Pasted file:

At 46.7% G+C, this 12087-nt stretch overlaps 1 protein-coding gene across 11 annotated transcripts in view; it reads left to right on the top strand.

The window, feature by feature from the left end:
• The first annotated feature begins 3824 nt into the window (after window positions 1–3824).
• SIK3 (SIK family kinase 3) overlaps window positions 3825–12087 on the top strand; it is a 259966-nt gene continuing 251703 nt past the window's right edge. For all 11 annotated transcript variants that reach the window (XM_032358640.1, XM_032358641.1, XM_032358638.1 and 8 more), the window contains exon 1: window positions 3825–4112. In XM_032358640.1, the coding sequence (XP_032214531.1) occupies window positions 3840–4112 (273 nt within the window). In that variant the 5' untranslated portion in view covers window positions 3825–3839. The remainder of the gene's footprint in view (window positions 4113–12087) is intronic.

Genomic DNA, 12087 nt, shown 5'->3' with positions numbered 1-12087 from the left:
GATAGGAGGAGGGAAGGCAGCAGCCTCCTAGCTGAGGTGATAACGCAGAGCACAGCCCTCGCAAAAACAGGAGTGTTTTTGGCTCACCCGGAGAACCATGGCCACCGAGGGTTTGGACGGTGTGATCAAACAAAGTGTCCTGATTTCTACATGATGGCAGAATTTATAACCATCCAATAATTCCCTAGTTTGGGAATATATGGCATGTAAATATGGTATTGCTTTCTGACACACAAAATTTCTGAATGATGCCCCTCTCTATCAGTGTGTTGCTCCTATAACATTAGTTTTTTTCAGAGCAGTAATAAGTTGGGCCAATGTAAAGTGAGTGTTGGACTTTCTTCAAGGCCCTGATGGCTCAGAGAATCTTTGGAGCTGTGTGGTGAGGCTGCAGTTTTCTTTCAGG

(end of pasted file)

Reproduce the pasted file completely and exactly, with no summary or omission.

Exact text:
At 46.7% G+C, this 12087-nt stretch overlaps 1 protein-coding gene across 11 annotated transcripts in view; it reads left to right on the top strand.

The window, feature by feature from the left end:
• The first annotated feature begins 3824 nt into the window (after window positions 1–3824).
• SIK3 (SIK family kinase 3) overlaps window positions 3825–12087 on the top strand; it is a 259966-nt gene continuing 251703 nt past the window's right edge. For all 11 annotated transcript variants that reach the window (XM_032358640.1, XM_032358641.1, XM_032358638.1 and 8 more), the window contains exon 1: window positions 3825–4112. In XM_032358640.1, the coding sequence (XP_032214531.1) occupies window positions 3840–4112 (273 nt within the window). In that variant the 5' untranslated portion in view covers window positions 3825–3839. The remainder of the gene's footprint in view (window positions 4113–12087) is intronic.

Genomic DNA, 12087 nt, shown 5'->3' with positions numbered 1-12087 from the left:
GATAGGAGGAGGGAAGGCAGCAGCCTCCTAGCTGAGGTGATAACGCAGAGCACAGCCCTCGCAAAAACAGGAGTGTTTTTGGCTCACCCGGAGAACCATGGCCACCGAGGGTTTGGACGGTGTGATCAAACAAAGTGTCCTGATTTCTACATGATGGCAGAATTTATAACCATCCAATAATTCCCTAGTTTGGGAATATATGGCATGTAAATATGGTATTGCTTTCTGACACACAAAATTTCTGAATGATGCCCCTCTCTATCAGTGTGTTGCTCCTATAACATTAGTTTTTTTCAGAGCAGTAATAAGTTGGGCCAATGTAAAGTGAGTGTTGGACTTTCTTCAAGGCCCTGATGGCTCAGAGAATCTTTGGAGCTGTGTGGTGAGGCTGCAGTTTTCTTTCAGG